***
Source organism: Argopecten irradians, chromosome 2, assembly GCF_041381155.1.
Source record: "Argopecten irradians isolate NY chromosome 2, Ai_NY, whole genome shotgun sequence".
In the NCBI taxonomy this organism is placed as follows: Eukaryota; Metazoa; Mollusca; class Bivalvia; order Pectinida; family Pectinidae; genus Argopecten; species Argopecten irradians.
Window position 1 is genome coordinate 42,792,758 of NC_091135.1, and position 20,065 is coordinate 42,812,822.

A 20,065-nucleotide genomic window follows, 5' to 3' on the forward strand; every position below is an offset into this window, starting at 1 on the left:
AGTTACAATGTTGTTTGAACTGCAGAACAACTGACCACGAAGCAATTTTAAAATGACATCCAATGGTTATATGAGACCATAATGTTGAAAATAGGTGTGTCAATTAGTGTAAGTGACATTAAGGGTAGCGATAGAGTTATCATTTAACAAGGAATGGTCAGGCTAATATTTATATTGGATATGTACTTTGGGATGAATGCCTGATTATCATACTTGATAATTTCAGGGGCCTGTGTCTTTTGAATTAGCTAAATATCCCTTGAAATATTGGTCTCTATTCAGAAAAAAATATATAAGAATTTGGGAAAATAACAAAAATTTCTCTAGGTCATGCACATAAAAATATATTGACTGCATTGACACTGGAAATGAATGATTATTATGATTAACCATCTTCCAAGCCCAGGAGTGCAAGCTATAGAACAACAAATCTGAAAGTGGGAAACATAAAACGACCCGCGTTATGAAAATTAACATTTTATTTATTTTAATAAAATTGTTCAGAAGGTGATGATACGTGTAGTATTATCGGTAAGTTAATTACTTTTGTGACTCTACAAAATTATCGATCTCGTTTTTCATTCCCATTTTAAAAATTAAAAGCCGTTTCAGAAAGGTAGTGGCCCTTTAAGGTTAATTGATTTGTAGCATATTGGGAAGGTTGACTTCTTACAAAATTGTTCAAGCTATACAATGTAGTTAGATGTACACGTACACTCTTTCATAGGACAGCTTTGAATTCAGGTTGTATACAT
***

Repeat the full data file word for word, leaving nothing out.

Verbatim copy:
Source organism: Argopecten irradians, chromosome 2, assembly GCF_041381155.1.
Source record: "Argopecten irradians isolate NY chromosome 2, Ai_NY, whole genome shotgun sequence".
In the NCBI taxonomy this organism is placed as follows: Eukaryota; Metazoa; Mollusca; class Bivalvia; order Pectinida; family Pectinidae; genus Argopecten; species Argopecten irradians.
Window position 1 is genome coordinate 42,792,758 of NC_091135.1, and position 20,065 is coordinate 42,812,822.

A 20,065-nucleotide genomic window follows, 5' to 3' on the forward strand; every position below is an offset into this window, starting at 1 on the left:
AGTTACAATGTTGTTTGAACTGCAGAACAACTGACCACGAAGCAATTTTAAAATGACATCCAATGGTTATATGAGACCATAATGTTGAAAATAGGTGTGTCAATTAGTGTAAGTGACATTAAGGGTAGCGATAGAGTTATCATTTAACAAGGAATGGTCAGGCTAATATTTATATTGGATATGTACTTTGGGATGAATGCCTGATTATCATACTTGATAATTTCAGGGGCCTGTGTCTTTTGAATTAGCTAAATATCCCTTGAAATATTGGTCTCTATTCAGAAAAAAATATATAAGAATTTGGGAAAATAACAAAAATTTCTCTAGGTCATGCACATAAAAATATATTGACTGCATTGACACTGGAAATGAATGATTATTATGATTAACCATCTTCCAAGCCCAGGAGTGCAAGCTATAGAACAACAAATCTGAAAGTGGGAAACATAAAACGACCCGCGTTATGAAAATTAACATTTTATTTATTTTAATAAAATTGTTCAGAAGGTGATGATACGTGTAGTATTATCGGTAAGTTAATTACTTTTGTGACTCTACAAAATTATCGATCTCGTTTTTCATTCCCATTTTAAAAATTAAAAGCCGTTTCAGAAAGGTAGTGGCCCTTTAAGGTTAATTGATTTGTAGCATATTGGGAAGGTTGACTTCTTACAAAATTGTTCAAGCTATACAATGTAGTTAGATGTACACGTACACTCTTTCATAGGACAGCTTTGAATTCAGGTTGTATACAT